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California School District to Distribute Dell Computers in Program Aimed to Transcend Traditional Classroom Learning


Hacienda La Puente Unified School District near Los Angeles will issue Dell notebook computers to middle and high school students to boost student achievement and narrow the community’s digital divide. The district announced the program at a board meeting Thursday evening.

During the first phase of implementation set to begin this fall, fifth-, seventh- and ninth-grade students will receive Dell LatitudeTM D620 notebooks for use in classrooms and at home for four years. Once the program is fully implemented, students will receive a new notebook in ninth grade, with the option of using it in college or in the workplace after completing high school. Graduating high school seniors will have the option to purchase the notebook for $35 or, pending the school district’s future partnerships, students may be able to keep the notebook at no cost.

Once fifth-grade students enter eighth grade, their families will have the option to purchase the three-year old notebooks for $35. Students without Internet access at home will be provided with service paid for by Hacienda La Puente along with free access to the school district’s online learning community.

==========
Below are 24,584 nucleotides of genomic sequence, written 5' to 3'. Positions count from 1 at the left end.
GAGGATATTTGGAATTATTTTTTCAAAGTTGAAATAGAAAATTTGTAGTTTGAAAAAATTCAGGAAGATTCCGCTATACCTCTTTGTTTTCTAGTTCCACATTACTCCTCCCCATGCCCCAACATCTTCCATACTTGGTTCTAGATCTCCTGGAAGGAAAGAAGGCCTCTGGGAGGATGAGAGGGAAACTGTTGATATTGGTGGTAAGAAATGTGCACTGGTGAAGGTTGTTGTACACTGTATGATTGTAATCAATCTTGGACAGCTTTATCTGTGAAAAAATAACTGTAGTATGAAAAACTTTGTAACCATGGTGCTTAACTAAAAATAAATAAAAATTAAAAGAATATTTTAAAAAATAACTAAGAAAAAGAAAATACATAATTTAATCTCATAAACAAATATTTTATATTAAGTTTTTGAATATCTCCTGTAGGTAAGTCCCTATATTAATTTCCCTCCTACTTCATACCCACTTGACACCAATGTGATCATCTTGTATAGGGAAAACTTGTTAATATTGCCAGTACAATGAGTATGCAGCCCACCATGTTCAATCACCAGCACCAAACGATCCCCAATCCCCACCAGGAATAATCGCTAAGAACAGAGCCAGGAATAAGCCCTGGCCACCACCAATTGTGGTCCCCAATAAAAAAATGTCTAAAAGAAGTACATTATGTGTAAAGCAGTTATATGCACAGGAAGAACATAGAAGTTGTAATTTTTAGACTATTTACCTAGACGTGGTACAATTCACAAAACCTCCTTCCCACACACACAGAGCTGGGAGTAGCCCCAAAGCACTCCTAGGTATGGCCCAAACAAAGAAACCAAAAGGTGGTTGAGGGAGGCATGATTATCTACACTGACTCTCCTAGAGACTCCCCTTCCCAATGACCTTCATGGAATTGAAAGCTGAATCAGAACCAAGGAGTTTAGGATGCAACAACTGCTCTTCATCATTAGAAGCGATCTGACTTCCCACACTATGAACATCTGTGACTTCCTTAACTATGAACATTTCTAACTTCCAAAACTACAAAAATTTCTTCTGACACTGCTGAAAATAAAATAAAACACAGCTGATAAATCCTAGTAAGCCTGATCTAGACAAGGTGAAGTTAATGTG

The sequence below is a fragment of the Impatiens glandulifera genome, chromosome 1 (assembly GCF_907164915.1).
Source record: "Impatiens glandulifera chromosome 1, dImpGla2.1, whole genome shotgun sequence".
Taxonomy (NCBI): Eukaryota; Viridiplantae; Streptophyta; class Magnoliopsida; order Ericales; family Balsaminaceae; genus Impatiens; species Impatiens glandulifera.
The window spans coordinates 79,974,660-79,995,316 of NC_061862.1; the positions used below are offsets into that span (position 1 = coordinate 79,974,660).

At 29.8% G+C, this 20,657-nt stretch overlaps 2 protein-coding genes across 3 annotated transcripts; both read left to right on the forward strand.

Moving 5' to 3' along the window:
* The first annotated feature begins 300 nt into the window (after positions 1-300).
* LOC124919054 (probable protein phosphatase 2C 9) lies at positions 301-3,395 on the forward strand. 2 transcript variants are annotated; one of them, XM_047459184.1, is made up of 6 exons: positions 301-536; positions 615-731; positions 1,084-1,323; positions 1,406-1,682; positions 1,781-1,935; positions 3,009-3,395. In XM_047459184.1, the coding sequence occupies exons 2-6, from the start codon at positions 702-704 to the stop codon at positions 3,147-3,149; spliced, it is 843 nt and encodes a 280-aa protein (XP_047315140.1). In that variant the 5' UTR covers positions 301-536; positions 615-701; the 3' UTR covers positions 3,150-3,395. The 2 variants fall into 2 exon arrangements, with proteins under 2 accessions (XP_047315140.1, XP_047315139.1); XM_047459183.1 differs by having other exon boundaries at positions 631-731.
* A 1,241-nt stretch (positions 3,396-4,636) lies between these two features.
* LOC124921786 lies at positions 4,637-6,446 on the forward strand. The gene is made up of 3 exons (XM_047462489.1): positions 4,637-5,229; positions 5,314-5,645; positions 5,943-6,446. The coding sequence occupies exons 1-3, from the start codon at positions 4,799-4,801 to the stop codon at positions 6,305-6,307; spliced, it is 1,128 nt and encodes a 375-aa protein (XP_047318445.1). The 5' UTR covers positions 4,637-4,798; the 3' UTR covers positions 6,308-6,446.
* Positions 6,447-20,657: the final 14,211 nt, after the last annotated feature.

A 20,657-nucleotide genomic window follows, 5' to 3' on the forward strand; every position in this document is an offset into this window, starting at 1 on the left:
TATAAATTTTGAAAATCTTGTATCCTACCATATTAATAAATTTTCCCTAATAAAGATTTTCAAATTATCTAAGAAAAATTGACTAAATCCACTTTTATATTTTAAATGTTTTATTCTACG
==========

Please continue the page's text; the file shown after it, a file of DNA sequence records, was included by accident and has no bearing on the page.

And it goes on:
“The impact of this program will extend much further than just classroom learning,” said Michael Droe, chief technical officer for Hacienda La Puente. “Students can also bring their notebooks home, giving family members the opportunity to develop stronger technology skills and increase family involvement in the education process. We know that this program will make a positive impact in our community, and will play a significant role in decreasing the digital divide.”

Teachers in the district also will receive Dell notebooks and certified training on how to integrate the new technology into all areas of curriculum. Parents will be required to participate in technology orientation sessions with their child and 10 hours of training.

“In order for a one-to-one computing program like this to be successful, it is imperative that teachers are armed with the skills necessary to fully integrate technology into the curriculum,” said Mark Horan, vice president of Dell’s K-12 and state and local government business. “Parents also need to be involved in the process, receiving basic computing skills that enable them to help their children solve technology issues at home.”

The Dell notebooks will be distributed over four weekends in August at designated school gyms. The schedule calls for 1,900 Dell notebooks to be distributed in fall 2007 and another 2,000 in fall 2008. After the first two installments and based on current enrollment estimates, the school district projects about 1,600 notebooks will be acquired each year to accommodate incoming fifth-grade students and to provide updated notebooks for ninth graders.

A list of participating schools, associated grades levels and additional program details can be found at


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